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Link Posted: 3/22/2010 10:50:24 AM EDT
[#1]
How did you make your lettering for the stencils?  Did you draw them by hand or use some other way to make your letting/designs crisp, neat, and uniform?
Link Posted: 3/22/2010 11:37:25 AM EDT
[#2]
The first couple I did by hand, and they didn’t turn out too bad, but I wanted to go smaller so bought a vinyl cutter from http://www.uscutter.com/
Link Posted: 3/22/2010 1:54:25 PM EDT
[#3]
WOW so very cool, you are an inspiration for the rest of us : )
Link Posted: 3/30/2010 10:56:02 AM EDT
[#4]
Very nice! Thanks for the write up. I am going to pick up a 80% for an office desk peice. Cool to see how the finish out.
Link Posted: 3/31/2010 5:04:19 PM EDT
[#5]
Im impressed. Keep up the great work.
Link Posted: 4/4/2010 11:10:48 PM EDT
[#6]
Very nice work, if you want a few more tricks on your ano work, give me a shout. www.gruntbull.com
Link Posted: 4/23/2010 11:08:07 PM EDT
[#7]
Just want to confirm that I can legally give a finished receiver to my brother as a gift. I'm finally going to put the mill half of my Grizzly lath/mill combo to work.
Link Posted: 4/23/2010 11:24:14 PM EDT
[#8]
My understanding is that your brother needs to be involved in making the lower. Everyone agrees that you can’t make them for sale, and I have read you can’t give them away. So to be on the safe side just get together and help him build it.
Link Posted: 5/9/2010 1:37:26 PM EDT
[#9]
VaderSpade:

Would you mind posting the model number of the cutter you purchased? I see that there are a LOT of models at US Cutter alone ... not to mention the CriCut models (but the CriCuts don't seem to do well with small fonts). I bought some calendered vinyl and was hoping to be able to cut the stencils by hand, but I quickly learned that I don't have that talent! I guess the thing to do is get a cutter.

Thanks for the great documentation on this project!!

Saands
Link Posted: 5/9/2010 8:42:40 PM EDT
[#10]
U.S. Cutter MH-721, I bought it off of eBay. I waited for one with no bids, and stole it at the last second.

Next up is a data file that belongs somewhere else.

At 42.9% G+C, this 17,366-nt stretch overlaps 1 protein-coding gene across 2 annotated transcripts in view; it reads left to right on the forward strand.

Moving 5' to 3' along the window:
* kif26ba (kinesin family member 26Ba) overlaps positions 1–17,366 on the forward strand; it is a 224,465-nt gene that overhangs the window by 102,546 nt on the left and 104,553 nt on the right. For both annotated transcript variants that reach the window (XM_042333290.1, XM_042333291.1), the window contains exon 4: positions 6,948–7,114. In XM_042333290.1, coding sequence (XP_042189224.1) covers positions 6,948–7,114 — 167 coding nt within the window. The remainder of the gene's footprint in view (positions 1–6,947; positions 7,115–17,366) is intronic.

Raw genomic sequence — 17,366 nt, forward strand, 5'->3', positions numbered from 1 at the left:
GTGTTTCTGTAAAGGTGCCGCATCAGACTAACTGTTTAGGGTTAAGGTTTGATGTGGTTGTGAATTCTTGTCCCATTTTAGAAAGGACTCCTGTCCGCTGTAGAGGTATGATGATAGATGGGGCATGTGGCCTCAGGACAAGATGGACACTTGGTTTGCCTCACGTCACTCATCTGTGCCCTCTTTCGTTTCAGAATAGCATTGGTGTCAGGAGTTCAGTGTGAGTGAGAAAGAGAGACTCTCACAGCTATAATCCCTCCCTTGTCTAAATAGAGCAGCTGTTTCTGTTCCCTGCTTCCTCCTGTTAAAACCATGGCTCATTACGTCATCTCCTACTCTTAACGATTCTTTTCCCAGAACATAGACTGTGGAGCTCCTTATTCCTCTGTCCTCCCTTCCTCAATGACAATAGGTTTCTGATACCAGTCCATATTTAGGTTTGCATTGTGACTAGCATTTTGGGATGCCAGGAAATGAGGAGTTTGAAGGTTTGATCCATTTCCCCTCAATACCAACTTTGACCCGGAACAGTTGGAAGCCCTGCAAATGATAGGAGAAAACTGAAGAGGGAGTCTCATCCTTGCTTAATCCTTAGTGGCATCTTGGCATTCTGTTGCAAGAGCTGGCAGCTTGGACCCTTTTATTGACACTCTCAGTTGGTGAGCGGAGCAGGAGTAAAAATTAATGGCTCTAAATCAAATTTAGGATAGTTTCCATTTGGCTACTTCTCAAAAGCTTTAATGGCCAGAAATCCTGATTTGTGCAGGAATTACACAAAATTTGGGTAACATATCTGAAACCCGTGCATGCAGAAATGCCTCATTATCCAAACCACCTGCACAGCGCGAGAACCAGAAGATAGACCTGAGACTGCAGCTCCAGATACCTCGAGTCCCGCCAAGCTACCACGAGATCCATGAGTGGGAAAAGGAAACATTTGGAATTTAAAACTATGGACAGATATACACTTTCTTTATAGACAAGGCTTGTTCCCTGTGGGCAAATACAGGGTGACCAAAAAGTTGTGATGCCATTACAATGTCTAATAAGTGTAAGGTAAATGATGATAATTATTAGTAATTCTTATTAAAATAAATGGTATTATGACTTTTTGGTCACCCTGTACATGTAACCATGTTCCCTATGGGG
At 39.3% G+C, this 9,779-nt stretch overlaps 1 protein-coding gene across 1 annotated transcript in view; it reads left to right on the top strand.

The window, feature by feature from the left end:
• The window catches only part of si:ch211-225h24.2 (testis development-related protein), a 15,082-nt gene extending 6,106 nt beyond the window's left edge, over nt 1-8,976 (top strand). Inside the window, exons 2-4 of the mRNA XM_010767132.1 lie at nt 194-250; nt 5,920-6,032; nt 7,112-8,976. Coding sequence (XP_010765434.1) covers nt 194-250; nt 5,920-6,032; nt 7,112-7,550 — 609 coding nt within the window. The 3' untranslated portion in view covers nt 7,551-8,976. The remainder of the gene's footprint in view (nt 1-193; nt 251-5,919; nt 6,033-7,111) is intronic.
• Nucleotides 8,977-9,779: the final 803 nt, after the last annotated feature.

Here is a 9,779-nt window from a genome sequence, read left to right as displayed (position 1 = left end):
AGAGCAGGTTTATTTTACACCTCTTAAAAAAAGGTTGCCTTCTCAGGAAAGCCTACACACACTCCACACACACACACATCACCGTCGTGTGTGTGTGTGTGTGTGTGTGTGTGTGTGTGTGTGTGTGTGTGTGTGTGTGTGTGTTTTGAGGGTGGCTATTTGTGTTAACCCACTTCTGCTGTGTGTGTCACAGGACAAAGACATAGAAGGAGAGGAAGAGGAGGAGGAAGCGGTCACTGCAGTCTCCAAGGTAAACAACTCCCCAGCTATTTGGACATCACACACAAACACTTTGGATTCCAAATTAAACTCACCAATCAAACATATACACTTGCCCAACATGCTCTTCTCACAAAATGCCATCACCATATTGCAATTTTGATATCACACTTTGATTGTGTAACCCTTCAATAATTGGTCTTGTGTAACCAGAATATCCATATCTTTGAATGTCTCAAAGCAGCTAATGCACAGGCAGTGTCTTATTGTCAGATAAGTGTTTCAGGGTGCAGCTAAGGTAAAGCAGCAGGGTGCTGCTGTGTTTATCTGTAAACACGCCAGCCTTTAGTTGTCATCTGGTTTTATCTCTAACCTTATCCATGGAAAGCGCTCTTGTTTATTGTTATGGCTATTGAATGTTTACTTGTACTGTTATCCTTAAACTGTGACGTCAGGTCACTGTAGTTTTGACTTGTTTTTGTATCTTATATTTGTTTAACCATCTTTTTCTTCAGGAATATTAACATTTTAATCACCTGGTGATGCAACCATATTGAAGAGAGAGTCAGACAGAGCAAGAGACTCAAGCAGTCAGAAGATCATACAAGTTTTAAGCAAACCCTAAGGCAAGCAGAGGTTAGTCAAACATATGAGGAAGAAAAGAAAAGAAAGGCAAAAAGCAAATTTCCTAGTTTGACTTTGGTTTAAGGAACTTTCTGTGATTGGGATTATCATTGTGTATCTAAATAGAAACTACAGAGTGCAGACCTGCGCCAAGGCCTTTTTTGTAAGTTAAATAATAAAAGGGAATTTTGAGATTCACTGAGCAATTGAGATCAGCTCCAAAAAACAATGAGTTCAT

http://www.uscutter.com/USCutter-MH-series-Vinyl-Cutter-_p_25.html
Link Posted: 5/10/2010 1:13:31 AM EDT
[#11]
VaderSpade-

I was looking on the internet for a 12V battery charger and ran accross this site, which describes how to convert an old PC power supply into a 12V regulated lab supply.

12V ATX Lab Power Supply

Do you think something like this would work for etching and/or anodizing?

Thanks,
-2t0ner
Link Posted: 5/10/2010 10:04:36 AM EDT
[#12]
If the specs shown are right (12v 12Amps) It should work fine.
Link Posted: 5/10/2010 11:56:16 AM EDT
[#13]
I was curious about how to cut very small stencils, and since I am probably only going to do one lower, I figured that buying a plotter type of cutter was a bit out of my league.  I called the guy who did the tinting on my car, and he told me he can cut the template for a few bucks on his plotter.  I figure when the time comes, I will let him know what I want, and go from there.

Just a thought about how to get professional looking results without breaking the bank.

Ron

...Semper Fidelis...
Link Posted: 5/26/2010 9:51:13 PM EDT
[#14]
Originally Posted By VaderSpade:
Unfortunately neither Yellow Logic nor Quentin Defense billet lowers will fit into the Tactical Machining jig.
The magazine flare is just too wide, I don’t know about the one’s you have. I would love to see and know where you got the AR15 lower by Utratech.
I believe any lower from a mil spec forging will work in the Tactical Machining jig, but some need more work than the jig is made for.


YES YOU CAN USE NON MIL SPEC LOWERS WITH A LITTLE WORK.
You can modify the TM jig to fit over the Ultratech lowers, it requires FIRST removing the rear take down alignment pins from the TM jig and milling off a small nibble so the jig wont hit on the UT lower as the buffer tower is just slightly wider, an easy modification, Just look to see where the jig is hitting, its not much of a cut and could be done with a file but the second mod requires a mill.   Then tap the pins back into the jig to the original depth.

SECOND, lay the jig on flat and put the lower on the pins, the mag well flare will be laying on the jig, simply scribe the outline of the contact area, remove the lower and place the jig in your mill vise set at 10 degrees. Check the scribe by running a trial pass with a 3/8 endmill to be sure it's going to take off the area the flare was hitting. I took off roughly 50 thousandths on each half of the jig to clear the flare's and it was a simple set up from there to do the normal pocket work. It leaves a slightly thicker wall on the lower but works just fine.

The TM jig wont have the selector hole to guide you on some lowers but if you can read a blue print it's an easy layout to mark and drill for a 3/8 drill or even better install a drill bushing like TM has for the trigger and hammer holes and you have a versatile jig that can work on several type lowers.